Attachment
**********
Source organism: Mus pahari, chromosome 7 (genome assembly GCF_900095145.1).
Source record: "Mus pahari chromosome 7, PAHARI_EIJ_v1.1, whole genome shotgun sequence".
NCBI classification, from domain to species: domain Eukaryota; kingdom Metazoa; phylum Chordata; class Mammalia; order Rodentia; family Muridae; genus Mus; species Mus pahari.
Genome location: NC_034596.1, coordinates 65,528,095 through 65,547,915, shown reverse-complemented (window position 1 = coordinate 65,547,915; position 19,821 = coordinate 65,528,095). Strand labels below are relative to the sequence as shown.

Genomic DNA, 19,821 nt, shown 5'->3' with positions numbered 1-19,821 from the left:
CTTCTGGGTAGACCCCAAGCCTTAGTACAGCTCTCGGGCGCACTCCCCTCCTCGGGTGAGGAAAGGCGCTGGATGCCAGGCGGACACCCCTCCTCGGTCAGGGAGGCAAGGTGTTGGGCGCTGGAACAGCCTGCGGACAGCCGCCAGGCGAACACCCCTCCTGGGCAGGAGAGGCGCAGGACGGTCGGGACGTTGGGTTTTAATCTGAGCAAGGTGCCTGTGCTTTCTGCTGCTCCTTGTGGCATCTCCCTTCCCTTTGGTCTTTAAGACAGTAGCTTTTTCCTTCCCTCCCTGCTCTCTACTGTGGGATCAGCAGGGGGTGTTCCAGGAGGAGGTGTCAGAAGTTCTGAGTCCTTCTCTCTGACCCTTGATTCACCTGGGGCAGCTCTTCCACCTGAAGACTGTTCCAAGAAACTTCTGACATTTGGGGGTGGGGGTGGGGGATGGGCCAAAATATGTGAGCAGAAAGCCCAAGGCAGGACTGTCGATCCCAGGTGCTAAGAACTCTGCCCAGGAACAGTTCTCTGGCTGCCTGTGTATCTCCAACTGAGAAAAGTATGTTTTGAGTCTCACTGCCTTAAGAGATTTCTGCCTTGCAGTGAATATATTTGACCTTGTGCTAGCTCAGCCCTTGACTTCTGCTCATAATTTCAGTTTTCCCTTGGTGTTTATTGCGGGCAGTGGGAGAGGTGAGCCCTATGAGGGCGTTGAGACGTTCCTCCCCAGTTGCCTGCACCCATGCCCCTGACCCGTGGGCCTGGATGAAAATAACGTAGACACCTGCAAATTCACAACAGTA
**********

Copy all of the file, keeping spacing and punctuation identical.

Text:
Source organism: Mus pahari, chromosome 7 (genome assembly GCF_900095145.1).
Source record: "Mus pahari chromosome 7, PAHARI_EIJ_v1.1, whole genome shotgun sequence".
NCBI classification, from domain to species: domain Eukaryota; kingdom Metazoa; phylum Chordata; class Mammalia; order Rodentia; family Muridae; genus Mus; species Mus pahari.
Genome location: NC_034596.1, coordinates 65,528,095 through 65,547,915, shown reverse-complemented (window position 1 = coordinate 65,547,915; position 19,821 = coordinate 65,528,095). Strand labels below are relative to the sequence as shown.

Genomic DNA, 19,821 nt, shown 5'->3' with positions numbered 1-19,821 from the left:
CTTCTGGGTAGACCCCAAGCCTTAGTACAGCTCTCGGGCGCACTCCCCTCCTCGGGTGAGGAAAGGCGCTGGATGCCAGGCGGACACCCCTCCTCGGTCAGGGAGGCAAGGTGTTGGGCGCTGGAACAGCCTGCGGACAGCCGCCAGGCGAACACCCCTCCTGGGCAGGAGAGGCGCAGGACGGTCGGGACGTTGGGTTTTAATCTGAGCAAGGTGCCTGTGCTTTCTGCTGCTCCTTGTGGCATCTCCCTTCCCTTTGGTCTTTAAGACAGTAGCTTTTTCCTTCCCTCCCTGCTCTCTACTGTGGGATCAGCAGGGGGTGTTCCAGGAGGAGGTGTCAGAAGTTCTGAGTCCTTCTCTCTGACCCTTGATTCACCTGGGGCAGCTCTTCCACCTGAAGACTGTTCCAAGAAACTTCTGACATTTGGGGGTGGGGGTGGGGGATGGGCCAAAATATGTGAGCAGAAAGCCCAAGGCAGGACTGTCGATCCCAGGTGCTAAGAACTCTGCCCAGGAACAGTTCTCTGGCTGCCTGTGTATCTCCAACTGAGAAAAGTATGTTTTGAGTCTCACTGCCTTAAGAGATTTCTGCCTTGCAGTGAATATATTTGACCTTGTGCTAGCTCAGCCCTTGACTTCTGCTCATAATTTCAGTTTTCCCTTGGTGTTTATTGCGGGCAGTGGGAGAGGTGAGCCCTATGAGGGCGTTGAGACGTTCCTCCCCAGTTGCCTGCACCCATGCCCCTGACCCGTGGGCCTGGATGAAAATAACGTAGACACCTGCAAATTCACAACAGTA